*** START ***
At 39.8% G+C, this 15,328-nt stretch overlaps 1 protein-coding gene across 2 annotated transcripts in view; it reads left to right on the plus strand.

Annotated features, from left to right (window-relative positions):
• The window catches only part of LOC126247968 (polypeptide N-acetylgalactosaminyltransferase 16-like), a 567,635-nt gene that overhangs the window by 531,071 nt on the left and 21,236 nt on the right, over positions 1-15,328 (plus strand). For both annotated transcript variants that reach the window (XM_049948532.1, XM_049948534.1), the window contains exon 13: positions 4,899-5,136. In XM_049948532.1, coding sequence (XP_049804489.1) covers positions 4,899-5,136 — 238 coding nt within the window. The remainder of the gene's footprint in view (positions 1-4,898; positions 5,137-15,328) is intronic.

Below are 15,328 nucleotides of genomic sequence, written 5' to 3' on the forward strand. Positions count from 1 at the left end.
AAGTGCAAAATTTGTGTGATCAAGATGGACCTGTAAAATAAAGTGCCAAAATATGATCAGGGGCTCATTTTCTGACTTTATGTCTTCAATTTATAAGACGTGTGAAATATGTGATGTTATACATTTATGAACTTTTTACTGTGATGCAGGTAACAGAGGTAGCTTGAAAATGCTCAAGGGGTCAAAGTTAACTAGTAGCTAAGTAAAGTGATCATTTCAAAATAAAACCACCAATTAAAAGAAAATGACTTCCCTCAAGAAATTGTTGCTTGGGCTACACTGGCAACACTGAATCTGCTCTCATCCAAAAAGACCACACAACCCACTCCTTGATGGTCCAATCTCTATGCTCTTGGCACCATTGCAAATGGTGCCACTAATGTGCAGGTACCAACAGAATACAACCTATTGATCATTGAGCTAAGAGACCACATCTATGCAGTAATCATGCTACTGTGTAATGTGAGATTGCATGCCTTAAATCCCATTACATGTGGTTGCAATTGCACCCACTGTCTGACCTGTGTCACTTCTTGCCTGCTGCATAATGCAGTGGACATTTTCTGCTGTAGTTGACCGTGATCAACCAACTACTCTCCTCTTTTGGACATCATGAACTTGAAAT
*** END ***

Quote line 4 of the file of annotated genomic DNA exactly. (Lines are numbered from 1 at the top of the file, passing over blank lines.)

Below are 15,328 nucleotides of genomic sequence, written 5' to 3' on the forward strand. Positions count from 1 at the left end.